Under the Feet of Jesus


Under the Feet of Jesus as Bildungsroman

April 13, 2021 by Essay Writer

The Bildungsroman literary genre convention dwells on the growth of the protagonist from youth to adulthood morally and psychologically. Works that have employed the literary genre can also be referred to as coming of age genres. The novel by Viramontes entitled Under the Feet of Jesus gives an account of the plight of a family that lives as migrants. It has aspects that indicate similarities with the theories of the Bildungsroman. The essay evaluates how and to what extent the events of the novel fit the genre conventions in the Bildungsroman. Furthermore, the essay will delve into the justification behind the choice to use or not to use the genre conventions to enhance the theme of struggle as Estrella and her family experience hardships, focusing on migration and adolescence which characterize the life of the protagonist Estrella and her family.

Estrella and her family are traveling on the road heading to another destination. The illustration above paints the picture of a struggling family. The seven members are squeezed into a car described by the author as old. They bear the tough conditions as they move from one place to another, in agreement with the Bildungsroman genre convention that describes a problematic start that has a desired end (Barkley 16). The journey is just the start of struggles that face the characters as they develop in the buildup of the plot.

During the journey, Estrella is curious to know their destination. Despite the tough conditions in the old car, she raises her head trying to see their destination (Viramontes 59). The interest she shows make her exceptional in the crowded vehicle setting her apart from the rest pitting her as the protagonist according to the theory of Bildungsroman. The theory of the Bildungsroman stipulates that the protagonist stands out from the rest and puts herself or himself in a position to address a common problem (Lukacs 132). The individuals in the car are faced by a similar problem but the curiosity of Estrella shows her interest to know where they are going, unlike her siblings who also do not know their destination but manage to ignore it.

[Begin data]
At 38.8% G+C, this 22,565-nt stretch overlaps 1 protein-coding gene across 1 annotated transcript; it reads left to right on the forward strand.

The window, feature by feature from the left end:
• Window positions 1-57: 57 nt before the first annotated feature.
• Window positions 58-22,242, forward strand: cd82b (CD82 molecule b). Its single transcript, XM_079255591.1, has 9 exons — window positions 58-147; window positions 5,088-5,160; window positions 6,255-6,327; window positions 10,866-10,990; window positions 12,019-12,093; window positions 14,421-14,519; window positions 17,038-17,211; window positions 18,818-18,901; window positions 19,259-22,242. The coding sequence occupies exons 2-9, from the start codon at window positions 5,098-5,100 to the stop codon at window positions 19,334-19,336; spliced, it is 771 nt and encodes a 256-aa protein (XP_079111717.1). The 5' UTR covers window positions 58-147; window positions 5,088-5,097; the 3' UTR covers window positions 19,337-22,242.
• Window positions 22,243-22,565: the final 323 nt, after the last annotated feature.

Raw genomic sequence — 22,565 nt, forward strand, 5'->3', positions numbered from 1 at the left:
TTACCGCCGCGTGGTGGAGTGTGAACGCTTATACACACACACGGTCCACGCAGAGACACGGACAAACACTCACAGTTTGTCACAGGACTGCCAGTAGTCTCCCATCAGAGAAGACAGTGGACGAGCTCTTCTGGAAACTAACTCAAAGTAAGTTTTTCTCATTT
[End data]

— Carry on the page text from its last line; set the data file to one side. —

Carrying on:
On arrival to their destination, Petra and her Husband Perfecto start inspecting the Cabin. Petra is Estrella’s mother while Perfecto is Petra’s boyfriend. Perfecto finds a dead bird and a scorpion in the Cabin and chooses to hide the dead bird from Petra (Viramontes 67). This reveals Perfecto’s nature, he prefers to be silent to avoid causing a problem. Perfecto is similar to the majority as expressed in the Bildungsroman who would prefer getting used to a problem rather than face the risks associated with trying to solve the problem (Lukacs 132).

Petra, on the other hand, warns her children immediately not to walk barefoot because of the presence of scorpions (Viramontes 68). Petra knows through her struggle that scorpions are dangerous and walking barefoot isn’t advisory in such an environment. In the Bildungsroman, personalities who have learned a phenomenon through experience are resourceful and act as a light to the rest who end up believing in a certain way of life as illustrated by the learned individual (Lukacs 133). Petra uses her knowledge to help the children during their struggle as migrants.

As the narrative develops we encounter Alejo and his cousin Gumecindo who are migrants. They have adapted to the hard life imminent to Petra and her family. Alejo and Gumecindo are illustrated stealing fruits hastily being cautious of the owner (Viramontes 96). This depicts a harsh environment from where the protagonist is supposed to rise from as defined by the Bildungsroman standard. According to the theory of the Bildungsroman, a protagonist will only rise in the midst of hardships (Buckley 17). Alejo and his cousin have been used to paint a picture of the hardships that await the protagonist.